Rose: Google TV is 'a bit of a consumer fail'

Anthony Rose - intrigued but not impressed by Google
Anthony Rose - intrigued but not impressed by Google

CTO of Project Canvas Anthony Rose has admitted that he is unconvinced with what Google is offering with its Google TV service.

Speaking at Intel's Shaping the Future of TV conference in London, Rose explained that while Google TV sounded interesting there were some faults in its concept.

"Google has opted for an open platform [for Google TV], so they are giving you web functionality on your TV, including searching the web. While this is good, maybe Google is a bit too open for consumers.

"When I'm sitting next to my TV with a keyboard trying to search for things to watch, that's what I call a bit of a consumer fail [as it] denies the existence of linear TV.

"We believe that Canvas hits a nice sweet spot – with program search, linear TV and recommendations as well.

"Consumers want a single place to go online [for TV] and something that leverages linear channels.

"With Project Canvas, you will be able to get linear TV with extra functionality."

Canvas technology

In his speech, Rose also revealed some of the technology behind Project Canvas, noting that it has been created in such a way that no matter how old the Canvas set-top box you have is, it will offer the same functionality as the newer boxes – this is to do with utilising Intel's Atom chip.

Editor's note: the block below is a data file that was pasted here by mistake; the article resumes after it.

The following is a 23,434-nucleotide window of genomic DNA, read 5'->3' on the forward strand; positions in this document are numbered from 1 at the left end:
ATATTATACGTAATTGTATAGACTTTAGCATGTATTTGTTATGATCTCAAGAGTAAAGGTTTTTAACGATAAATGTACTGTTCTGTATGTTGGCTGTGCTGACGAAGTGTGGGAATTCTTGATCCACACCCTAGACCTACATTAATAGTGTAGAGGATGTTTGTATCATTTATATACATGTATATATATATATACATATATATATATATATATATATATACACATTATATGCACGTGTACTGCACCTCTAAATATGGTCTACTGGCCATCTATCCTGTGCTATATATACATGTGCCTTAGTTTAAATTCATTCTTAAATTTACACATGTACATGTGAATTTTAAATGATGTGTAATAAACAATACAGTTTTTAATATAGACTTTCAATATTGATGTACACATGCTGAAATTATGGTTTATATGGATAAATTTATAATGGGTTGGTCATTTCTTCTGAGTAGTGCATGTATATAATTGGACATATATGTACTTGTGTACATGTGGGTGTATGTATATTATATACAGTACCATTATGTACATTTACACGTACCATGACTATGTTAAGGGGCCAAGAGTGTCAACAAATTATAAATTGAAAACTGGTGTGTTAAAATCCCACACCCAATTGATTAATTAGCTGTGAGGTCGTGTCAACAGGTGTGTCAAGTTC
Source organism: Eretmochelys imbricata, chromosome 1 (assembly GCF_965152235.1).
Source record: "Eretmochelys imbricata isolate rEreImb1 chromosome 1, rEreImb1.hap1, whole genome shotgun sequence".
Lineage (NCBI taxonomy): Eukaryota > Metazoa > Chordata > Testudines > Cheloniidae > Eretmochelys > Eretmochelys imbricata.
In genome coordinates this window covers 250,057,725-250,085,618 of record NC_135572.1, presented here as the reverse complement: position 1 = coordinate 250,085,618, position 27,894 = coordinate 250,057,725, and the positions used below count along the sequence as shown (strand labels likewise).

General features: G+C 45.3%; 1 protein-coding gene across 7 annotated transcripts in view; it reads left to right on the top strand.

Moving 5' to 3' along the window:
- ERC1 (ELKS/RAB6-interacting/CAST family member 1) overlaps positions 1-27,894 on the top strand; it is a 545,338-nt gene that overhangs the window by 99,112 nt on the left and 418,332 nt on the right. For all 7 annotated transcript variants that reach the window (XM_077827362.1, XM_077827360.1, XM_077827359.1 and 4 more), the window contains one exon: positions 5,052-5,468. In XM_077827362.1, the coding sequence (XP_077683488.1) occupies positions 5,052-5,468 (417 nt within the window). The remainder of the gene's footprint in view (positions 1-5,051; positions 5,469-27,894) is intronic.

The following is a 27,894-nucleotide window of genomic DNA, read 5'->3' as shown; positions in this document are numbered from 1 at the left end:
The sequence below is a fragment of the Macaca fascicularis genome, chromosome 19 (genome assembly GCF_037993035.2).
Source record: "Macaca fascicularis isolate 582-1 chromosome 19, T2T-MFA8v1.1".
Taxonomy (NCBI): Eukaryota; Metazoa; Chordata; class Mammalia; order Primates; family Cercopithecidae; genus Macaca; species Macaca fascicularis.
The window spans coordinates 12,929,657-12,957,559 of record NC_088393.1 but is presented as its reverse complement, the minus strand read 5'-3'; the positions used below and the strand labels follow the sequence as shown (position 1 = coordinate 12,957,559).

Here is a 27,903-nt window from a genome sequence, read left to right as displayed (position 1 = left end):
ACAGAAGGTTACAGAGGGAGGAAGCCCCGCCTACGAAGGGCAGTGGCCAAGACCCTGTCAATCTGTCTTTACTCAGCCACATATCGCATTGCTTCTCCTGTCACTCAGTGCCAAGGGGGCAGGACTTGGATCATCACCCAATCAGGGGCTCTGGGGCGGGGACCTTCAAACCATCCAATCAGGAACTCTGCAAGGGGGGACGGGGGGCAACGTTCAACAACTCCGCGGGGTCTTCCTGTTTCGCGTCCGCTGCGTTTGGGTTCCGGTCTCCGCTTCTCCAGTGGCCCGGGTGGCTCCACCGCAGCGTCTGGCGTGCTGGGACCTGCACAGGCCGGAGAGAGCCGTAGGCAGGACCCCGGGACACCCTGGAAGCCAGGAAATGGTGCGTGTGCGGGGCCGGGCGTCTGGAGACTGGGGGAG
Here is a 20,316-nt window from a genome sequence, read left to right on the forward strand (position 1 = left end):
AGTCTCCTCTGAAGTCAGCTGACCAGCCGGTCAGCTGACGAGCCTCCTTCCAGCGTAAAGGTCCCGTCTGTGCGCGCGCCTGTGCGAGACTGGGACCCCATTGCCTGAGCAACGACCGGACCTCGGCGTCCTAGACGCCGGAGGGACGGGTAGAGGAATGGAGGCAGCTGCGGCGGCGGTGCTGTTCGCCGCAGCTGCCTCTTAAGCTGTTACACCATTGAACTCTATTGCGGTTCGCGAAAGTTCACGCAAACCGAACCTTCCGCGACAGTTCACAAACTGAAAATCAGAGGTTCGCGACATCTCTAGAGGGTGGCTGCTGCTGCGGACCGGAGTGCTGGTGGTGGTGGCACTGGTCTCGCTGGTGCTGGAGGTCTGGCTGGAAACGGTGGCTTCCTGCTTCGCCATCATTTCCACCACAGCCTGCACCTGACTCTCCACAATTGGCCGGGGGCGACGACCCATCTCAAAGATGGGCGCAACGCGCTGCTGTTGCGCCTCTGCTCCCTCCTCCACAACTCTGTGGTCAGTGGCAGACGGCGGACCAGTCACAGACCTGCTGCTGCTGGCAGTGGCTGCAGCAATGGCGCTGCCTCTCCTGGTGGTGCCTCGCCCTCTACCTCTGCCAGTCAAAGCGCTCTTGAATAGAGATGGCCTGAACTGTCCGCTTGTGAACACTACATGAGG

Interestingly this is the same technology which is will be powering Google TV.

As for how Project Canvas will be piped to homes, Rose revealed that Canvas and the ISPs behind it will be using multicast technology.

This is similar technology which is currently in use in both Germany and Austria.

Project Canvas has a UK release date of early 2011.

Marc Chacksfield

Marc Chacksfield is the Editor In Chief, at DC Thomson. He started out life as a movie writer for numerous (now defunct) magazines and soon found himself online - editing a gaggle of gadget sites, including TechRadar, Digital Camera World and Tom's Guide UK. At Shortlist you'll find him mostly writing about movies and tech, so no change there then.